In new court filings Wednesday, a top official of Uber Technologies Inc said the company would “almost certainly need to shut down” ride services in California for likely over a year if a judge’s groundbreaking ruling issued this week is upheld on appeal.
In a new four-page declaration, Brad Rosenthal, Uber’s director of strategic operational initiatives, stated that if the company has to recategorize the bulk of its workforce as employees instead of contractors, it will force the company to dramatically restructure its whole business model and its relationships with drivers and riders”
In a call with investors Wednesday, Lyft CEO John Zimmer said the company would probably suspend operations in the state for similar reasons as well.
On Wednesday, Uber CEO Dara Khosrowshahi said the company would stop service in its home state of California for a few months if a judge’s groundbreaking ruling this week happened to be upheld on appeal.
“We will have to shut down until November,” Khosrowshahi informed MSNBC’s Stephanie Ruhle in an interview.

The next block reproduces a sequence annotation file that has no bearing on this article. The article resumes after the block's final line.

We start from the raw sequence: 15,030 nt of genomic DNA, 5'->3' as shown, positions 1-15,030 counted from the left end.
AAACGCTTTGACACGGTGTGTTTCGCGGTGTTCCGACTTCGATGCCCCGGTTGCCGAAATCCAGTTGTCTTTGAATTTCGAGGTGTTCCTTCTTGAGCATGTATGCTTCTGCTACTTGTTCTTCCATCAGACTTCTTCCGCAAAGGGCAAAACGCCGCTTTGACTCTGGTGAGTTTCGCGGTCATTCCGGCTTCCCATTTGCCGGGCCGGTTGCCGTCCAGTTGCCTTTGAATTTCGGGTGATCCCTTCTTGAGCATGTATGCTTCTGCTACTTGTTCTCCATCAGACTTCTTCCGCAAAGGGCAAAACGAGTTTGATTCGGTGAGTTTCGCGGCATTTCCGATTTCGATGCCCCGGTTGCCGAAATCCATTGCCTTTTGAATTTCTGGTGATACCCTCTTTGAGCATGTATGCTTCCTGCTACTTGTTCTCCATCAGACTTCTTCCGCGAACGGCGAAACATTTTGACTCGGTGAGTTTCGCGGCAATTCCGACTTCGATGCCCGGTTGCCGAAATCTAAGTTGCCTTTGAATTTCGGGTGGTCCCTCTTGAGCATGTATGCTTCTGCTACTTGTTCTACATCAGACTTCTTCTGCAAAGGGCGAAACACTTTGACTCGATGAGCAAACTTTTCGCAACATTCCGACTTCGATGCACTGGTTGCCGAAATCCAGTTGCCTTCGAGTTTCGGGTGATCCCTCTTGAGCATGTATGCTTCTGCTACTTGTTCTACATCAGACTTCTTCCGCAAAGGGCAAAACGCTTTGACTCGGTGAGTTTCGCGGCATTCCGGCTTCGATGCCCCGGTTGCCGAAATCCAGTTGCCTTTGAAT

On Monday, Judge Ethan Schulman of the San Francisco County Superior Court observed that there was an “overwhelming likelihood” that both Uber and Lyft had misclassified drivers as contractors instead of employees. Drivers make up the bulk of those companies’ labor forces.
The ruling was the recent twist in a lawsuit brought against the companies in May by the state’s attorney general. Schulman put a hold on enforcement of his ruling for ten days pending appeal.
In the recent filings, both companies have asked the judge to at least extend this hold period beyond 10 days while they start with the appeals process.
Khosrowshahi said that if the company is forced to abide by the judge’s ruling, it would “take a significant amount of time” for the company to retool.
Khosrowshahi said the new version of Uber in California would result in “much smaller service, much higher prices,” getting back to the early days of Uber, when it was largely a private car service that operated almost entirely in city centers.
“That’s a reality, so it’s not a game of chicken one way or another,” Khosrowshahi said. “It’s really up to the courts and we’re going to comply with the law, and we will look to get going again.”